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12 PHOENIX SUNS
Mark Bechtel
October 28, 2002
Just as fate brought them together last season, Johnson and Johnson are linked in the team's drive to regain its playoff form
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October 28, 2002

12 Phoenix Suns

Just as fate brought them together last season, Johnson and Johnson are linked in the team's drive to regain its playoff form

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PROJECTED LINEUP

2001-02 record: 36-46 (sixth in Pacific)
Points scorcd: 95.1 (17th)
Points allowed: 95.8 (15th)
Coach: Frank Johnson (second season with Suns)

STARTERS

PVR*

2001-02 KEY STATS

SF

Shawn Marion

26

19.1 ppg

9.9 rpg

1.84 spg

1.06 bpg

46.9 FG%

PF

Bo Outlaw

215

4.5 ppg

4.4 rpg

1.5 apg

1.11 bpg

42.2 FG%

C

Jake Tsakalidis

180

7.3 ppg

5.6 rpg

1.03 bpg

47.5 FG%

69.8 FT%

SG

Joe Johnson

143

7.5 ppg

3.3 rpg

2.3 apg

0.77 spg

43.0 FG%

PG

Stephon Marbury

36

20.4 ppg

8.1 apg

0.94 spg

44.2 FG%

28.6 3FG%

BENCH

PVR*

2001-02 KEY STATS

G-F

Anfernee Hardaway

123

12.0 ppg

4.4 rpg

4.1 apg

1.53 spg

41.8 FG%

F

Amare Stoudemire (r)#

151

29.1 ppg

15 rpg

6.1 bpg

2.1 spg

65.0 FG%

F

Tom Gugliotta

249

6.5 ppg

5.0 rpg

1.8 apg

0.89 spg

42.2 FG%

G-F

Casey Jacobsen (R)#

255

21.9 ppg

4.5 rpg

3.5 apg

44.1 FG%

37.2 3FG%

F-C

Scott Williams#

303

4.9 ppg

5.1 rpg

0.3 apg

0.80 bpg

39.6 FG%

#New acquisition
(r) Rookie (statistics for final high school season)
(R) Rookie (statistics for final college season)
*PVR Player Value Ranking (explanation on page 92)

Frank Johnson doesn't like the word rebuilding. "We're not rebuilding," the Suns coach says, "but we're certainly retooling." Call it what you like, but with Phoenix having missed the playoffs for the first time since 1988, and big-name, big-dollar veterans Penny Hardaway and Tom Gugliotta in decline, the team is definitely looking to upgrade.

The most intriguing tool is a Swiss Army knife of a player, shooting guard Joe Johnson, who possesses skills—a nice shot, tough defense—that aren't always apparent. He was drafted No. 10 out of Arkansas by Boston in 2001 and got off to a good start, averaging 14 points in his first seven games. But he quickly cooled off and soon was buried on the bench. In mid-February the Celtics shipped him to the Suns for Tony Delk and Rodney Rogers.

Starting over just as he was getting used to living in Boston was tough—"It was scary," Johnson the player, 21, says. "I didn't feel like I knew what to do"—but leaving a conference contender for a lottery-bound team turned out to be the best thing that could have happened to him. Frank Johnson, who had replaced Scott Skiles as coach three days before the trade, quickly made it clear he was going to give the newcomer a chance, by handing him Hardaway's starting spot at shooting guard.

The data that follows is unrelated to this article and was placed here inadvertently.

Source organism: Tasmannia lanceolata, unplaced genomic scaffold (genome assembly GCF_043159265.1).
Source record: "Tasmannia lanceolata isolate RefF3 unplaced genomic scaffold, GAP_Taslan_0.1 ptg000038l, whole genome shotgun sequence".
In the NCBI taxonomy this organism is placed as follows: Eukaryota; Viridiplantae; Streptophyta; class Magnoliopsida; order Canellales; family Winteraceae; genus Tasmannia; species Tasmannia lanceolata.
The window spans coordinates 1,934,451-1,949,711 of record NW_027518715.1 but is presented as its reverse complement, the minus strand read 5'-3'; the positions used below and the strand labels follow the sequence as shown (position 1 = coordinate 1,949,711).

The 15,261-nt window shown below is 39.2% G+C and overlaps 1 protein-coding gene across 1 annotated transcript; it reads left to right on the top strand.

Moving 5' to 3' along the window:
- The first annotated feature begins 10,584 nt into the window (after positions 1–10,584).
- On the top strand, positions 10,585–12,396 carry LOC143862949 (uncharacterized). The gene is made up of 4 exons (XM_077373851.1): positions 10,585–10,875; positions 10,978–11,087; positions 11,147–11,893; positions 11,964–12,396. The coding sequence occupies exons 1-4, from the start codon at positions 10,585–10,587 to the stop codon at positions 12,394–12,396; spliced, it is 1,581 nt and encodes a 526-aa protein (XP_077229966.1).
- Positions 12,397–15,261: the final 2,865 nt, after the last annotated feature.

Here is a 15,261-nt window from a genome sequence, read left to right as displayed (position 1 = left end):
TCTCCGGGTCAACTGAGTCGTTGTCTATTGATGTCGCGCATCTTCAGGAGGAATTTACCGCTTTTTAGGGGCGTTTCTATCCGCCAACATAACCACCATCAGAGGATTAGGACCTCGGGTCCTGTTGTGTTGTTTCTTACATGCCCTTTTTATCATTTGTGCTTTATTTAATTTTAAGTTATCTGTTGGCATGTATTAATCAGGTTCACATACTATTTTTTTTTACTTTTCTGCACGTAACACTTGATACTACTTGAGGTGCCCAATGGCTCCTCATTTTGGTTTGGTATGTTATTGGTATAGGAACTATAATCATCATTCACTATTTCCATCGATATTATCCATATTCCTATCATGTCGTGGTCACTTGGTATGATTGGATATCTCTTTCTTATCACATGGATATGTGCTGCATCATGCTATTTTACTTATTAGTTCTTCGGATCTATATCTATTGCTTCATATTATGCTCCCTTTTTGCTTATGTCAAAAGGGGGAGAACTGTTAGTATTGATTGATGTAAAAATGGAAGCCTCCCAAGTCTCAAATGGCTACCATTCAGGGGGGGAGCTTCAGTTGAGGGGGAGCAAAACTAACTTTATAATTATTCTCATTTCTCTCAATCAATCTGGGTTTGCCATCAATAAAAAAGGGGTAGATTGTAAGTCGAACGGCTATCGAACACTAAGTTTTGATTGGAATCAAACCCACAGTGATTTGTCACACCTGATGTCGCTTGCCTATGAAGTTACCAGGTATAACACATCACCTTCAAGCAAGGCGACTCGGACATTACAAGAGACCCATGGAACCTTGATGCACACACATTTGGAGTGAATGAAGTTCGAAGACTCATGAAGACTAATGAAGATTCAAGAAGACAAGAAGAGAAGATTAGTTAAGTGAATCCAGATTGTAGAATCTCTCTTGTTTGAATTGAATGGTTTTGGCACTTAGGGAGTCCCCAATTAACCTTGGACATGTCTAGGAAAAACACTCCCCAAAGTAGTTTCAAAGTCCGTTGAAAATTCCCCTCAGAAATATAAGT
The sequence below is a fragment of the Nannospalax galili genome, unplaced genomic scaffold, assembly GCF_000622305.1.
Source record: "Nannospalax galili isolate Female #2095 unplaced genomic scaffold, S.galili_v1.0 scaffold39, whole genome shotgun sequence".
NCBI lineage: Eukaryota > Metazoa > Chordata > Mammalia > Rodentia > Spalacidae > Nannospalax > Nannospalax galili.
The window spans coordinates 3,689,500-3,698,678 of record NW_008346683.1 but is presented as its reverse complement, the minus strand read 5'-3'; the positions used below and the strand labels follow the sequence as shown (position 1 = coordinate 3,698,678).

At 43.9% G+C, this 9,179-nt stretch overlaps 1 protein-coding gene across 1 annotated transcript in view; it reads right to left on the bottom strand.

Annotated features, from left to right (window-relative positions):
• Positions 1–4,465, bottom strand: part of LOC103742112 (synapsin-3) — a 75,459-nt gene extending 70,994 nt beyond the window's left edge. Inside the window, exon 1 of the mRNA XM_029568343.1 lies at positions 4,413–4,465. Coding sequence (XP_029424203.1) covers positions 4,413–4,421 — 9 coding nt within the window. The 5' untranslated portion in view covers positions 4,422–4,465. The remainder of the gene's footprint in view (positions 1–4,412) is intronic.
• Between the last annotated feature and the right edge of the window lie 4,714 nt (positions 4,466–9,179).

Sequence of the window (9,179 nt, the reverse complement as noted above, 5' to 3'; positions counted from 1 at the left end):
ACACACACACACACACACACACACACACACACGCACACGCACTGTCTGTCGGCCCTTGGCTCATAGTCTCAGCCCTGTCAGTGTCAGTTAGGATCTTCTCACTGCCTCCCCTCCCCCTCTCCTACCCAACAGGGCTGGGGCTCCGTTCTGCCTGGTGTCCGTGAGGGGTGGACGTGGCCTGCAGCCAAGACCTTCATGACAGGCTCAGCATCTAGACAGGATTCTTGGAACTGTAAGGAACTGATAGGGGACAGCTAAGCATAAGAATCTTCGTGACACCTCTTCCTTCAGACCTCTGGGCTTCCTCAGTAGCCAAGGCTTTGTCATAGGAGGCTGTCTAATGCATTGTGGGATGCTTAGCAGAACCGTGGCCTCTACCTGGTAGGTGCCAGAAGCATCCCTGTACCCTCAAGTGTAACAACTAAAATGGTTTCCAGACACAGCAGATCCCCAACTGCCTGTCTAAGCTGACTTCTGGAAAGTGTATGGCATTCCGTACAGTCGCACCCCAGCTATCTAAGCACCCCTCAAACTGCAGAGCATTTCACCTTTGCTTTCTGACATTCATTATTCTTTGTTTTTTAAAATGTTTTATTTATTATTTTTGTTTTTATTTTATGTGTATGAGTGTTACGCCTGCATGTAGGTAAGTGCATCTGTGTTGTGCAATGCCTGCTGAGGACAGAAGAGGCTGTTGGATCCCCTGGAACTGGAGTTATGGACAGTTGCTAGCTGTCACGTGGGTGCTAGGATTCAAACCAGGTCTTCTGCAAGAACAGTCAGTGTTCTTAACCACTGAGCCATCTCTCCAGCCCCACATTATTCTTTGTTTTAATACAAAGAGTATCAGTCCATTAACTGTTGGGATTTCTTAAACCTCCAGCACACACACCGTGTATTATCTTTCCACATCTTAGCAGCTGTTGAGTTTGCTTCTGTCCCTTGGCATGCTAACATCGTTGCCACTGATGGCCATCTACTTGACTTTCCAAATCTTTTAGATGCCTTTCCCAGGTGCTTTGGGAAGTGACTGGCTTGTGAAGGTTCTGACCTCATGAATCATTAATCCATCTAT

As he showed with the Celtics, Johnson didn't always bring his best game and was an inconsistent performer with the Suns as well. "Against some of the guys who have reputations as being good two guards, he really pushed himself," says his coach, "but when he thought it was a lesser opponent, he didn't come with that same intensity. He got embarrassed by the guys he perceived were lesser opponents, because in this league there are no lesser opponents."

Frank Johnson had nothing but praise for his 6'7" guard's work ethic over the summer. Joe Johnson played in two summer leagues and worked with a personal trainer to become quicker. He grew up admiring Magic Johnson, so naturally he wants to run the Phoenix offense. "I played a lot of point over the summer," he says. "I love it. I can guard smaller guards; I just feel like I need a little more speed." He did play some point last year, and his boss has no qualms about using him there at times this season.

That would create an opportunity for Hardaway (who has four years left on a seven-year, $86 million contract) to come off the bench, where he and Gugliotta (two years left on a six-year $58 million deal) give the team one of the league's highest-paid and least-tradable reserve tandems. "Penny's at peace now with whatever decision is made," says Frank Johnson. "I think he struggled with it last year. He wasn't happy; he was being blamed for the way we were playing, and that wasn't the case at all. We were just going in a new direction."

A new direction, yes, but with youth on the floor and experience on the sideline eating up cap space, it may be a while before the Suns are retooled and headed back to the postseason.

[This article contains a table. Please see hardcopy of magazine or PDF.]

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